When we think of cardiovascular health, physical activity – such as running – often comes to mind. But new research shows that running a marathon can prompt heart muscle changes that cause the heart to swell, and this is particularly the case in runners with lower fitness levels.
The researchers, who reported their findings in the Canadian Journal of Cardiology, say previous studies have found that many sports competitors show signs of injury to the heart muscle and cardiac abnormalities after they exercise for long periods of time.
The new study was created to assess the degree to which running a marathon stresses the heart, and whether it might cause permanent damage.
As such, the researchers studied 20 amateur long-distance runners between the ages of 18 and 60, who were going to run in the Quebec City Marathon. The runners had no known cardiovascular disease and were not on any kind of drug treatment.
The researchers excluded any runners who had run a marathon in the 2 months before recruitment or during the study period.
Cardiac risk associated with running
Tested 6-8 weeks before the marathon and on the day of the race, the runners were also tested again within 48 hours of completing the marathon. This test included a second MRI and blood sampling.
The researchers say this timeframe ensured sufficient rehydration and a return to normal heart and blood pressure rates after the race. But importantly, it was short enough for them to observe any myocardial changes.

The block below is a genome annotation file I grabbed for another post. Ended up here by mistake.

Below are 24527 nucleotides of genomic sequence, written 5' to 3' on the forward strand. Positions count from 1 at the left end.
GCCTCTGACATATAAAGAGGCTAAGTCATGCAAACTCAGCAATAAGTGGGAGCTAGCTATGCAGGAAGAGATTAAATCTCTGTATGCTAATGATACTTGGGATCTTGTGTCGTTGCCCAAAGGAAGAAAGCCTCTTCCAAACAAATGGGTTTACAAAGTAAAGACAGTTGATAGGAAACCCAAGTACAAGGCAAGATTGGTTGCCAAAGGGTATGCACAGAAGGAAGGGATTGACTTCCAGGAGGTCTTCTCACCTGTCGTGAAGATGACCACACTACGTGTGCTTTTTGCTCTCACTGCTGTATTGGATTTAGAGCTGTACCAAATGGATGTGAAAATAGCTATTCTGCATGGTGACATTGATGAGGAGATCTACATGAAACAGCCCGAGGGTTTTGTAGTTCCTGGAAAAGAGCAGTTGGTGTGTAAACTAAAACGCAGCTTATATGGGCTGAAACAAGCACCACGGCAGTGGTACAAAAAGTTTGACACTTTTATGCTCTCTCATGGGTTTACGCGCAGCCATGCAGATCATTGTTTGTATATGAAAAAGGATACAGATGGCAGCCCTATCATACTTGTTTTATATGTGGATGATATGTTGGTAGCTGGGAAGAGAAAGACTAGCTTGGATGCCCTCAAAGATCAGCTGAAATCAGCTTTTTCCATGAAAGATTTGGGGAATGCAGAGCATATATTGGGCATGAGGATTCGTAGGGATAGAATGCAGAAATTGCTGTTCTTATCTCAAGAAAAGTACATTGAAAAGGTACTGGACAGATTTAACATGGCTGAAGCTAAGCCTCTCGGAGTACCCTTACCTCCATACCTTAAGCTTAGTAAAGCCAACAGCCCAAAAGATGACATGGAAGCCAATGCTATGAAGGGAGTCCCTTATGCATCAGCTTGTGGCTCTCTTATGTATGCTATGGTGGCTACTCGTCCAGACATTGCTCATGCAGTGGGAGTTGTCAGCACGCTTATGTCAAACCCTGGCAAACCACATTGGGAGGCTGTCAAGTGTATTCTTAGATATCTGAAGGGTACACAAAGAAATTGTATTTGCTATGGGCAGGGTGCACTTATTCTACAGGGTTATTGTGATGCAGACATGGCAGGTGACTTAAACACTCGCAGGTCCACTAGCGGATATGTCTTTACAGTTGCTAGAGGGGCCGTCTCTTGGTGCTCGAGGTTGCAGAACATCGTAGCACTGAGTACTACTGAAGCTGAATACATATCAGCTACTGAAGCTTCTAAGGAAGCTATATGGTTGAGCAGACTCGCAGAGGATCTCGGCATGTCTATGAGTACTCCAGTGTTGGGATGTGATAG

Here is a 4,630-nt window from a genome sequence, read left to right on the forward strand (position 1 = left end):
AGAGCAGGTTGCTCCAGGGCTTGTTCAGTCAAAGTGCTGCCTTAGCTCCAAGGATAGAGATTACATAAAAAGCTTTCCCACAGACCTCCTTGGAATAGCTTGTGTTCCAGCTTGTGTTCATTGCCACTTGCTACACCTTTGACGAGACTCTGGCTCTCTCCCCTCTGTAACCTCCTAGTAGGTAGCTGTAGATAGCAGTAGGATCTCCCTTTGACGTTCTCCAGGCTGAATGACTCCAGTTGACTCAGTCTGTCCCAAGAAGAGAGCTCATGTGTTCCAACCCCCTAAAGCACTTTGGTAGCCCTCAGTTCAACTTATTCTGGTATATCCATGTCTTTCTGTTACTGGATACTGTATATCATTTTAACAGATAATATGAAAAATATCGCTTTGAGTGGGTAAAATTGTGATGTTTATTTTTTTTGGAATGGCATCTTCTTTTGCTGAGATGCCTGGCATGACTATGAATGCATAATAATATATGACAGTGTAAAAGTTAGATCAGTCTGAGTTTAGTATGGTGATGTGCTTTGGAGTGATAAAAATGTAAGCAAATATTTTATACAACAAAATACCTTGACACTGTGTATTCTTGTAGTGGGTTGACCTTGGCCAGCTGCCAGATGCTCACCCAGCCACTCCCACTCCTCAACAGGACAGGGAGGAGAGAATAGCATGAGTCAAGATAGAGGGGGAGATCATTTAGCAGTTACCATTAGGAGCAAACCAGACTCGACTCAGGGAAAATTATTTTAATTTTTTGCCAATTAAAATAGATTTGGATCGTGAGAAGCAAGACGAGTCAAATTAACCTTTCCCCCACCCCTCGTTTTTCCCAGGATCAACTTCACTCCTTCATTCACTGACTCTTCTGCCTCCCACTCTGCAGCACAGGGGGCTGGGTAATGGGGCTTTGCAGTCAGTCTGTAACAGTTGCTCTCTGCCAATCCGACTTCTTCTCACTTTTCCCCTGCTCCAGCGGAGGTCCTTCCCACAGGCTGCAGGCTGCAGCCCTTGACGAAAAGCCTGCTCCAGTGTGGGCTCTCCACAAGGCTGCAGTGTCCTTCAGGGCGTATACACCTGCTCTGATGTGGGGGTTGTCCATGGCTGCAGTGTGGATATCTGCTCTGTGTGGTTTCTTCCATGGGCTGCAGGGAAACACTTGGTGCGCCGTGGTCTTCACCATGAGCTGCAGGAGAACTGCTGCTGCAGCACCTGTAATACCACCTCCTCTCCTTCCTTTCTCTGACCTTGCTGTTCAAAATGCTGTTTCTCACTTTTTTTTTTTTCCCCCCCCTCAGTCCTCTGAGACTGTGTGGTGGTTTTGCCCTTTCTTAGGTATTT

In half of the runners, researchers observed that the marathon prompted a decrease in left and right ventricular function. And when a lot of the heart was affected, there was swelling and reduced blood flow in the heart.
Dr. Eric Larose, of the Institut universitaire de cardiologie et de pneumologie de Québec (IUCPQ) in Canada, says that the heart muscle changes they observed were more common in runners who had lower fitness levels and who trained less.
But they also observed that these changes were temporary.
Dr. Larose says:
“Segmental function decrease is associated with poor prognosis in the presence of CAD (coronary artery disease) or cardiomyopathy. Segmental dysfunction also indicates a poor prognosis in adults without cardiovascular disease.
Although we don’t know whether such changes mean that recreational runners are at risk, the attendant edema, and reduced perfusion suggest transient injury.”